A group of LGBTQ+ YouTubers are suing YouTube for discrimination
15 August 2019, 17:22 | Updated: 15 August 2019, 17:25
The YouTubers claim YouTube has been wrongly demonetising their videos.
Despite the existence of famous YouTubers like James Charles and Jeffree Star, YouTube has received backlash over its treatment of LGBTQ+ creators for years. Now a group of LGBTQ+ YouTubers are suing the video sharing website and its parent company Google for allegedly discriminating against them.
The YouTubers claim YouTube has made it hard for them to reach a wider audience and therefore they're messing with their ability to make money from the platform.
READ MORE: 14-year-old right-wing YouTuber Soph banned from platform for hate speech
According to the lawsuit, YouTube algorithms label LGBTQ+ content as "inappropriate" and "sexually explicit", which means that the videos get demonetised, or aren't eligible for paid advertising.
Watch the video here.
YouTubers Celso Dulay and Chris Knight, who front Glitter Bomb TV, told Buzzfeed News that they tried to buy advertising for a special holiday episode of their show in 2016 but a Google employee told them that their video had been flagged for explicit content because they mentioned "the gay thing".
"There's nothing sexual about the show," Chris told the publication. "It’s a news show."
A transgender YouTuber named Chase Ross claims that his videos have been systematically demonetised or been categorised as restricted because he is transgender.
"This is about making sure we’re not censored as a community," Ross told Forbes. "The lawsuit is about making sure we’re not censored as a community. I found YouTube at 15 and it saved my life. I hear from people every day that they want to make a channel but they’re afraid of getting their content restricted, and it breaks my heart."
Sadly, it was a similar scenario for YouTubers Bria Kam and Chrissy Chambers. The couple accused YouTube of demonising and restricting their videos too, removing their thumbnails and subscribers, which meant their revenue plummeted from $3,500 to just $500 a month.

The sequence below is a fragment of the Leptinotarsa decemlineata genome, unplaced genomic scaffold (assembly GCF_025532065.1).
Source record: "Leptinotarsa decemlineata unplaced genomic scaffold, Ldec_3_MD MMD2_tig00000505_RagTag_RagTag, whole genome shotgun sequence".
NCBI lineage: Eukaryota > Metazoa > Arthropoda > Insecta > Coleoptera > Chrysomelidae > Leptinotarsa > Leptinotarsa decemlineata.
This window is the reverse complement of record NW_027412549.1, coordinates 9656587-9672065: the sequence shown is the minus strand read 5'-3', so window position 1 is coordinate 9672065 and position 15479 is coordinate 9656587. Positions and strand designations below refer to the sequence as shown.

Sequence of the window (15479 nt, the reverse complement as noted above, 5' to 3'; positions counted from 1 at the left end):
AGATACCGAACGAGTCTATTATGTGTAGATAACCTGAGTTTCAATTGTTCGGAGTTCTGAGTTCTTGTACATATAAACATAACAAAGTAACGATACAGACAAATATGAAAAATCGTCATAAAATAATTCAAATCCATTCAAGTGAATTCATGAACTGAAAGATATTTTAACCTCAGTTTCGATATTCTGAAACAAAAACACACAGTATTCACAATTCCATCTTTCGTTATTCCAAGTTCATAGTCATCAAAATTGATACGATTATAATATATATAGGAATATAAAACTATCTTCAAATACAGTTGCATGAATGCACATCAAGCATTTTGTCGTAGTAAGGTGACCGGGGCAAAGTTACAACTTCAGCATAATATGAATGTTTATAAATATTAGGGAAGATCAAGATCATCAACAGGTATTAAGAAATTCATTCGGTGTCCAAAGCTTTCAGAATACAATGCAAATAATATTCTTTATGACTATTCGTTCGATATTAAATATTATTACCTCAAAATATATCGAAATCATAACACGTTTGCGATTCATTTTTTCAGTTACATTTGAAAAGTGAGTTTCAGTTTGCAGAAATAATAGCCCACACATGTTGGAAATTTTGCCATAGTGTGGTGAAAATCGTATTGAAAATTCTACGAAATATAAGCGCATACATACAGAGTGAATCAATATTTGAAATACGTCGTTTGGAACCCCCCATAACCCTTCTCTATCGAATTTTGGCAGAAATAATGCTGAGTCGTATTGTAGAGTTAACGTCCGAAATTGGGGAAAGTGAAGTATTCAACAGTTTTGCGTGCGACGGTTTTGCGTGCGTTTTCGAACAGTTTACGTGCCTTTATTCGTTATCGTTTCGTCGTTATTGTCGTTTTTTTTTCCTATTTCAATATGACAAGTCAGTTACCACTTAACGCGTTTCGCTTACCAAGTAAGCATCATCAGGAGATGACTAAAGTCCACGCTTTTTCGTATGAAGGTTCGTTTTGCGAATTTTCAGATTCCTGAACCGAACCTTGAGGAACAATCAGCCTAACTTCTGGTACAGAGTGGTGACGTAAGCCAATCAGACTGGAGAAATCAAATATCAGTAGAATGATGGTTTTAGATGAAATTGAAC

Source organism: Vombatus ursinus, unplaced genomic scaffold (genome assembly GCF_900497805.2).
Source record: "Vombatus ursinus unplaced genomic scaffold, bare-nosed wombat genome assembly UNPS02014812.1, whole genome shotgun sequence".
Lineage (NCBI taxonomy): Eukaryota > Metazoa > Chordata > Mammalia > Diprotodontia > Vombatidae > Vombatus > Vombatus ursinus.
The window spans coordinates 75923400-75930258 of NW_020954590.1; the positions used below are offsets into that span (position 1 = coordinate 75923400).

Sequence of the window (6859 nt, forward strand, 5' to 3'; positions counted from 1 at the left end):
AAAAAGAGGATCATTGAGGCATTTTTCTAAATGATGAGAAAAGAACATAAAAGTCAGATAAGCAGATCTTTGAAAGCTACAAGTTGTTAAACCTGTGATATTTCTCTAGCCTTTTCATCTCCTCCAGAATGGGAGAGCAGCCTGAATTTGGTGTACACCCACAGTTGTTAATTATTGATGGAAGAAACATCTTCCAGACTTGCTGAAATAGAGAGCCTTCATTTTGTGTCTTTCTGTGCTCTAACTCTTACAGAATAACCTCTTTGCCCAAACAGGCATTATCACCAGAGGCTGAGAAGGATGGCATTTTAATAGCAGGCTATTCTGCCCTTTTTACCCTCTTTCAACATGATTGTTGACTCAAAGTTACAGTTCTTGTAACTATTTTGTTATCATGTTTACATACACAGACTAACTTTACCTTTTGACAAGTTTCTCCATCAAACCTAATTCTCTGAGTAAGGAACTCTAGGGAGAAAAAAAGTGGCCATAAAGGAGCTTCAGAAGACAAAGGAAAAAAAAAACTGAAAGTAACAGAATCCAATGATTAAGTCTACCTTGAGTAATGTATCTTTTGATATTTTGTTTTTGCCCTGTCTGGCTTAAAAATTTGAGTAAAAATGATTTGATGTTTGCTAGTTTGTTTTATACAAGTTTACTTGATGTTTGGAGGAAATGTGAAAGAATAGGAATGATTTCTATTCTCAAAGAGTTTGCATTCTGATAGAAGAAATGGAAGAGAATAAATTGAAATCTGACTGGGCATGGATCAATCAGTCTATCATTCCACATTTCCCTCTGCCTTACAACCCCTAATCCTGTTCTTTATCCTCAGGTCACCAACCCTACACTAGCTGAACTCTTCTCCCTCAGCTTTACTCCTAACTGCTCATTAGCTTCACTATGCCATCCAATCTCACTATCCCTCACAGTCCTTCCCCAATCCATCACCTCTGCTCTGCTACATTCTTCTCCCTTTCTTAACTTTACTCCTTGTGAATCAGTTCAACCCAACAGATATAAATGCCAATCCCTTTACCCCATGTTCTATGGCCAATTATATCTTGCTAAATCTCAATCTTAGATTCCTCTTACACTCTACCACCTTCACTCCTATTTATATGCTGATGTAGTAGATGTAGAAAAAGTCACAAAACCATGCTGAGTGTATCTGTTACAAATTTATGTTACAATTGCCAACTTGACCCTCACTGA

Meanwhile non-binary YouTuber Lindsay Amer, who runs the channel Queer Kids Stuff, said that YouTube failed to block anti-LGBTQ+ hate in the comment section of her videos. It became so bad that Lindsay had to disable comments on the videos, which they say contributed to their income drying up.
The group are hoping that the lawsuit will force YouTube to address what they've been complaining about for years.
And in response to the claims, a YouTube spokesperson told BuzzFeed News that their policies are not target LGBTQ+ content.
"We’re proud that so many LGBTQ creators have chosen YouTube as a place to share their stories and build community," YouTube representative Alex Joseph said. "All content on our site is subject to the same policies.
"Our policies have no notion of sexual orientation or gender identity and our systems do not restrict or demonetize videos based on these factors or the inclusion of terms like 'gay' or 'transgender.'
"In addition, we have strong policies prohibiting hate speech, and we quickly remove content that violates our policies and terminate accounts that do so repeatedly."